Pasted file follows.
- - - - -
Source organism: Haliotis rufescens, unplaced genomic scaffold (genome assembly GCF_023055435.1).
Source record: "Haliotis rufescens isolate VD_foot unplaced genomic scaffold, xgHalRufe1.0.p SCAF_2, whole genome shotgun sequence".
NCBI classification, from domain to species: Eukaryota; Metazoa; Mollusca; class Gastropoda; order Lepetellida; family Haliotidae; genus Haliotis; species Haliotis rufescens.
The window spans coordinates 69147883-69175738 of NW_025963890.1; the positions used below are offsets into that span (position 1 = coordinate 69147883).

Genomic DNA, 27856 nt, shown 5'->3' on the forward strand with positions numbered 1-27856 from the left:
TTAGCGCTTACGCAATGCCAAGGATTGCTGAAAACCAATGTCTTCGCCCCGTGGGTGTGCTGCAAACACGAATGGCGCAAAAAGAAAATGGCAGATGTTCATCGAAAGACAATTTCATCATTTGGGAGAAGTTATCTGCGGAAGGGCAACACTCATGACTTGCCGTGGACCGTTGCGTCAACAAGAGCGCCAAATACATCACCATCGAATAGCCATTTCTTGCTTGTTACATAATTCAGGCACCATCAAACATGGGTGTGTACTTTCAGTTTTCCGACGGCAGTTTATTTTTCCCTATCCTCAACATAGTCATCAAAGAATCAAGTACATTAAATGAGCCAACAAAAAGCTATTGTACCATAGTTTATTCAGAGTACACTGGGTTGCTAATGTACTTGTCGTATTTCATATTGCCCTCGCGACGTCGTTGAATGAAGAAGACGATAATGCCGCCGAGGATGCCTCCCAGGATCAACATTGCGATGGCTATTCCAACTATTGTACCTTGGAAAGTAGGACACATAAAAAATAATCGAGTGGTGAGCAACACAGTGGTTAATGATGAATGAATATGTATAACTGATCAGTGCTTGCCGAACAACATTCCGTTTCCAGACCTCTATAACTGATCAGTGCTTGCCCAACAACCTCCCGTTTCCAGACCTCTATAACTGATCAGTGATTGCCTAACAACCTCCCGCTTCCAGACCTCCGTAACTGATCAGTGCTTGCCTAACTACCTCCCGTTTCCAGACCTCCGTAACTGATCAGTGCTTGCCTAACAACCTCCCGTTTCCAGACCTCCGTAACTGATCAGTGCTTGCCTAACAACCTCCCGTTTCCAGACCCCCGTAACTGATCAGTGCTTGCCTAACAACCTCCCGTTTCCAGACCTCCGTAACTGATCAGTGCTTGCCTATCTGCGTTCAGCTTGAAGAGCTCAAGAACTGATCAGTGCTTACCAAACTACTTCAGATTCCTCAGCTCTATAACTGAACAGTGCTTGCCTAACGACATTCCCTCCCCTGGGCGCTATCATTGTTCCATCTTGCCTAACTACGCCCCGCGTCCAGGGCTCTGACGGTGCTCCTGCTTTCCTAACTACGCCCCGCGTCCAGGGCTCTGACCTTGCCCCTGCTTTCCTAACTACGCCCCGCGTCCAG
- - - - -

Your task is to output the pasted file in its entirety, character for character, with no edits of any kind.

Source organism: Haliotis rufescens, unplaced genomic scaffold (genome assembly GCF_023055435.1).
Source record: "Haliotis rufescens isolate VD_foot unplaced genomic scaffold, xgHalRufe1.0.p SCAF_2, whole genome shotgun sequence".
NCBI classification, from domain to species: Eukaryota; Metazoa; Mollusca; class Gastropoda; order Lepetellida; family Haliotidae; genus Haliotis; species Haliotis rufescens.
The window spans coordinates 69147883-69175738 of NW_025963890.1; the positions used below are offsets into that span (position 1 = coordinate 69147883).

Genomic DNA, 27856 nt, shown 5'->3' on the forward strand with positions numbered 1-27856 from the left:
TTAGCGCTTACGCAATGCCAAGGATTGCTGAAAACCAATGTCTTCGCCCCGTGGGTGTGCTGCAAACACGAATGGCGCAAAAAGAAAATGGCAGATGTTCATCGAAAGACAATTTCATCATTTGGGAGAAGTTATCTGCGGAAGGGCAACACTCATGACTTGCCGTGGACCGTTGCGTCAACAAGAGCGCCAAATACATCACCATCGAATAGCCATTTCTTGCTTGTTACATAATTCAGGCACCATCAAACATGGGTGTGTACTTTCAGTTTTCCGACGGCAGTTTATTTTTCCCTATCCTCAACATAGTCATCAAAGAATCAAGTACATTAAATGAGCCAACAAAAAGCTATTGTACCATAGTTTATTCAGAGTACACTGGGTTGCTAATGTACTTGTCGTATTTCATATTGCCCTCGCGACGTCGTTGAATGAAGAAGACGATAATGCCGCCGAGGATGCCTCCCAGGATCAACATTGCGATGGCTATTCCAACTATTGTACCTTGGAAAGTAGGACACATAAAAAATAATCGAGTGGTGAGCAACACAGTGGTTAATGATGAATGAATATGTATAACTGATCAGTGCTTGCCGAACAACATTCCGTTTCCAGACCTCTATAACTGATCAGTGCTTGCCCAACAACCTCCCGTTTCCAGACCTCTATAACTGATCAGTGATTGCCTAACAACCTCCCGCTTCCAGACCTCCGTAACTGATCAGTGCTTGCCTAACTACCTCCCGTTTCCAGACCTCCGTAACTGATCAGTGCTTGCCTAACAACCTCCCGTTTCCAGACCTCCGTAACTGATCAGTGCTTGCCTAACAACCTCCCGTTTCCAGACCCCCGTAACTGATCAGTGCTTGCCTAACAACCTCCCGTTTCCAGACCTCCGTAACTGATCAGTGCTTGCCTATCTGCGTTCAGCTTGAAGAGCTCAAGAACTGATCAGTGCTTACCAAACTACTTCAGATTCCTCAGCTCTATAACTGAACAGTGCTTGCCTAACGACATTCCCTCCCCTGGGCGCTATCATTGTTCCATCTTGCCTAACTACGCCCCGCGTCCAGGGCTCTGACGGTGCTCCTGCTTTCCTAACTACGCCCCGCGTCCAGGGCTCTGACCTTGCCCCTGCTTTCCTAACTACGCCCCGCGTCCAG